Purchase this article with an account.
L. Meeks, S. Martin, T. H. Tezel; A Normogram to Predict the Functional and Anatomical Outcome of Intravitreal Pharmacotheraphy for Diabetic Macular Edema. Invest. Ophthalmol. Vis. Sci. 2007;48(13):5036.
Download citation file:
© ARVO (1962-2015); The Authors (2016-present)
Intravitreal injections of steroids ( triamcinolone acetonide) and/or anti-VEGF agents (bevacizumab or ranibizumab) are currently used in the treatment of diabetic macular edema. However, presence of several confounding factors, i.e systemic hypertension and macular ischemia, makes it hard to predict the outcome. Herein, we used structural (= retinal thickness and hydration) and functional (= visual acuity) variables to develop a normogram for predicting the outcome of intravitreal injections.
Visual acuity, foveal thickness and hydration of 122 diabetic patients were plotted on a three-dimensional Lorentzian plot. This normogram was then used to analyze the functional and anatomical response to intravitreal pharmocotherapy in 14 patients that received bevacizumab (2.5 mg), 21 patients treated with triamcinolone acetonide (4 mg) and 5 patiens that were injected with a combination of bevacizumab (1.25 mg) and triamcinolone acetonide (2 mg). Each patient’s shift towards the ‘Ideal Point’ on the normogram was calculated for comparison.
Initial foveal hydration and thickness were similar between different treatment groups. Overall, patients receiving triamcinolone made greater progress towards the ‘Ideal Point’ (-36.6 ± 22.8 arbitary units vs. -13.7 ± 21.4 arbitary units for bevacizumab alone and -24.9 ± 48.0 arbitary units for triamcinolone/becvacizumab combination, p = 0.002). Triamcinolone injections also yielded much greater reductions of foveal thickness (25.2 ± 3.9% vs. 9.6 ± 4.1% for bevacizumab and 18.0 ± 11.8% for combined trimacinolone/bevacizumab injections). However, those receiving bevacizumab alone experienced greater gain in visual acuity (0.16 ± 0.03 vs. 0.01 ± 0.02 for triamcinolone acetonide injections and 0.03 ± 0.05 for combined injections, p < 0.001). Combining bevacizumab with triamcinolone resulted in a synergistic effect on foveal dehydration (36.2 ± 9.7% vs. 15.0 ± 14.3% for triamcinolone and 9.1 ± 9.6% for bevacizumab alone).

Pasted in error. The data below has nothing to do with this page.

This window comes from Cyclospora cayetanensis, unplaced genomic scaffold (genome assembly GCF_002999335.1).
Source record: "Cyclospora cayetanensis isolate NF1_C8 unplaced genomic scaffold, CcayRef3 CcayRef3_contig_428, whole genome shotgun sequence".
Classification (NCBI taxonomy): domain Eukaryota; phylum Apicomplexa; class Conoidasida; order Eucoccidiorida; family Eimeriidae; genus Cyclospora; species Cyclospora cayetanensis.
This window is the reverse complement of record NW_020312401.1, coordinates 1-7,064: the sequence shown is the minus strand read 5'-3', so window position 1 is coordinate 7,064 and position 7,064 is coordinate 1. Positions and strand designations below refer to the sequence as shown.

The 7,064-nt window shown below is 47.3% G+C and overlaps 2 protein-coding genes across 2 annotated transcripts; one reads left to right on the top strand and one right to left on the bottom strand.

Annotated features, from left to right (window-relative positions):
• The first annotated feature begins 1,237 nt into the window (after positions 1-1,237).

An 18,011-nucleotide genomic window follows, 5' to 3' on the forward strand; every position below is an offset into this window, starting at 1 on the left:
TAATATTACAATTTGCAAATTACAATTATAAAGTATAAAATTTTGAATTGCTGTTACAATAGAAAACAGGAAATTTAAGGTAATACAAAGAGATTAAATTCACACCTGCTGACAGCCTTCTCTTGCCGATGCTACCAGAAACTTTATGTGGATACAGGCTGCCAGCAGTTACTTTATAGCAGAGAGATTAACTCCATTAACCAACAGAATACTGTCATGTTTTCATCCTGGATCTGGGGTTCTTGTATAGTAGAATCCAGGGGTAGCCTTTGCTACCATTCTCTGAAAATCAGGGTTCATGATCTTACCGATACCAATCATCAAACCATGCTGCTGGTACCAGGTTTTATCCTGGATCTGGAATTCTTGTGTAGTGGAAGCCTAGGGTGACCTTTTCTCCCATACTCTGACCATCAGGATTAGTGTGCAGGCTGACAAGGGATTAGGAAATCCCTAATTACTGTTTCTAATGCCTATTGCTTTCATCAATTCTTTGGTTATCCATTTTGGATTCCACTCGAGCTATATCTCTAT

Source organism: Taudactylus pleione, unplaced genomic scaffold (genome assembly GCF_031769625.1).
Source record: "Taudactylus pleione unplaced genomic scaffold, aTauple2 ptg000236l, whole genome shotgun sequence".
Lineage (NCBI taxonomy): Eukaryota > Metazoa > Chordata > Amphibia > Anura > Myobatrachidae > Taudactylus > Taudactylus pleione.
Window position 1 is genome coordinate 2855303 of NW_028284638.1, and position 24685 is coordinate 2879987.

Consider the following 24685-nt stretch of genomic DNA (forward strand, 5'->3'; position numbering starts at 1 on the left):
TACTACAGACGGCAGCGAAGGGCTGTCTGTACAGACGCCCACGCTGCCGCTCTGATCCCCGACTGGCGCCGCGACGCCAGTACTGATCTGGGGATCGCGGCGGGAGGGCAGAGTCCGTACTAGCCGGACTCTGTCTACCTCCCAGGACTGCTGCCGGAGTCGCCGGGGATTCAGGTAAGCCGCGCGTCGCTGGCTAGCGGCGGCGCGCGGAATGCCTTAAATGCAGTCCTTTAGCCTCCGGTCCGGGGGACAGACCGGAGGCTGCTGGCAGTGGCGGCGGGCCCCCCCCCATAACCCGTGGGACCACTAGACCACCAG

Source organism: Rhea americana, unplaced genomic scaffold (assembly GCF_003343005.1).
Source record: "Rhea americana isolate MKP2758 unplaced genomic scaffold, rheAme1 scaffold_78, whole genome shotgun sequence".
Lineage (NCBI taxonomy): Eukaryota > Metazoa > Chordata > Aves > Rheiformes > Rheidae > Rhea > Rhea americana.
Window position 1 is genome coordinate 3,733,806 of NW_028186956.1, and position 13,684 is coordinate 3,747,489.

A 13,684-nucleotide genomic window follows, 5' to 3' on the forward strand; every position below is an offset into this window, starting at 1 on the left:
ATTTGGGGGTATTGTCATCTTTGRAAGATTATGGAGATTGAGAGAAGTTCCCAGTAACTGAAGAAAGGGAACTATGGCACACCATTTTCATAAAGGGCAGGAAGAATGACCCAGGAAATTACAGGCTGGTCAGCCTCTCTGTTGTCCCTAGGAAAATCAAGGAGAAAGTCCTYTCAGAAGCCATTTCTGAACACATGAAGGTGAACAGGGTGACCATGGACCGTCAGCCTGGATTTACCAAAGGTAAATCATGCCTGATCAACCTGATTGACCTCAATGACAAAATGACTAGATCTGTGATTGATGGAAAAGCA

Reduction of foveal thickness and hydration in patients with diabetic macular edema does not necessarily translate into restoration of visual acuity. The outcome of intravitreal therapeutic agents can be predicted using structural and anatomical features which can avoid any unnecessary risks associated with intravitreal injections, such as hemorrhage, infection, retinal detachment and cataract formation. The visual gain in patients receiving bevacizumab suggests a possible neuroprotective effect of blocking VEGF receptors.
This PDF is available to Subscribers Only